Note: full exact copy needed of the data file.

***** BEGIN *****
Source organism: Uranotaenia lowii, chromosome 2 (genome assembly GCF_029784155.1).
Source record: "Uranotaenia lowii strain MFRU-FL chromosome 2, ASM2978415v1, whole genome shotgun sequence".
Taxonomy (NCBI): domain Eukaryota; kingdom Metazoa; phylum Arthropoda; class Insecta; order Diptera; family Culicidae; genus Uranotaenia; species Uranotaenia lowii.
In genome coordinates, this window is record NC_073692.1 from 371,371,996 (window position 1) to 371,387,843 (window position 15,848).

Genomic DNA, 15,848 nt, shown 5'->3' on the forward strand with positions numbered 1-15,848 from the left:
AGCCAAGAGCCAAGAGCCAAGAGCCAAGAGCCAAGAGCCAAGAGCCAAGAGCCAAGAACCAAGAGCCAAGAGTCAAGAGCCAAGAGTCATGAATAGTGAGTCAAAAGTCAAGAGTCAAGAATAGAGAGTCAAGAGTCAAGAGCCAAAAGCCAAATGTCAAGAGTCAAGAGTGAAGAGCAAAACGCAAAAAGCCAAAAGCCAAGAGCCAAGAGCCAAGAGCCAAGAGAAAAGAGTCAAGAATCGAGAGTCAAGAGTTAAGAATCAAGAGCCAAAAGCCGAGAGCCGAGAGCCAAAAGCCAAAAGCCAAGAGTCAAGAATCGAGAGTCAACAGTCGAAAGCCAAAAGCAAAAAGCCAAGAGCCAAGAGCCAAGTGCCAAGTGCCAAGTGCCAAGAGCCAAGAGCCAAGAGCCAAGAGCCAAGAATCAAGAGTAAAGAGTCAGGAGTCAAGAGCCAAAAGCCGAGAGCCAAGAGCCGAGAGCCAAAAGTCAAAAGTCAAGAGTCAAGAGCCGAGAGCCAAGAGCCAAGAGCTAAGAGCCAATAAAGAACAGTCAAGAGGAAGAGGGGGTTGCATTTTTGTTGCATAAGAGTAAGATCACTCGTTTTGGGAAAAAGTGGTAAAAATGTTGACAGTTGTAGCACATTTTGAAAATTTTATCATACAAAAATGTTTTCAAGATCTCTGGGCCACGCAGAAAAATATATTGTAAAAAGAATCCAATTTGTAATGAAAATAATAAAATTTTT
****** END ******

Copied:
Source organism: Uranotaenia lowii, chromosome 2 (genome assembly GCF_029784155.1).
Source record: "Uranotaenia lowii strain MFRU-FL chromosome 2, ASM2978415v1, whole genome shotgun sequence".
Taxonomy (NCBI): domain Eukaryota; kingdom Metazoa; phylum Arthropoda; class Insecta; order Diptera; family Culicidae; genus Uranotaenia; species Uranotaenia lowii.
In genome coordinates, this window is record NC_073692.1 from 371,371,996 (window position 1) to 371,387,843 (window position 15,848).

Genomic DNA, 15,848 nt, shown 5'->3' on the forward strand with positions numbered 1-15,848 from the left:
AGCCAAGAGCCAAGAGCCAAGAGCCAAGAGCCAAGAGCCAAGAGCCAAGAGCCAAGAACCAAGAGCCAAGAGTCAAGAGCCAAGAGTCATGAATAGTGAGTCAAAAGTCAAGAGTCAAGAATAGAGAGTCAAGAGTCAAGAGCCAAAAGCCAAATGTCAAGAGTCAAGAGTGAAGAGCAAAACGCAAAAAGCCAAAAGCCAAGAGCCAAGAGCCAAGAGCCAAGAGAAAAGAGTCAAGAATCGAGAGTCAAGAGTTAAGAATCAAGAGCCAAAAGCCGAGAGCCGAGAGCCAAAAGCCAAAAGCCAAGAGTCAAGAATCGAGAGTCAACAGTCGAAAGCCAAAAGCAAAAAGCCAAGAGCCAAGAGCCAAGTGCCAAGTGCCAAGTGCCAAGAGCCAAGAGCCAAGAGCCAAGAGCCAAGAATCAAGAGTAAAGAGTCAGGAGTCAAGAGCCAAAAGCCGAGAGCCAAGAGCCGAGAGCCAAAAGTCAAAAGTCAAGAGTCAAGAGCCGAGAGCCAAGAGCCAAGAGCTAAGAGCCAATAAAGAACAGTCAAGAGGAAGAGGGGGTTGCATTTTTGTTGCATAAGAGTAAGATCACTCGTTTTGGGAAAAAGTGGTAAAAATGTTGACAGTTGTAGCACATTTTGAAAATTTTATCATACAAAAATGTTTTCAAGATCTCTGGGCCACGCAGAAAAATATATTGTAAAAAGAATCCAATTTGTAATGAAAATAATAAAATTTTT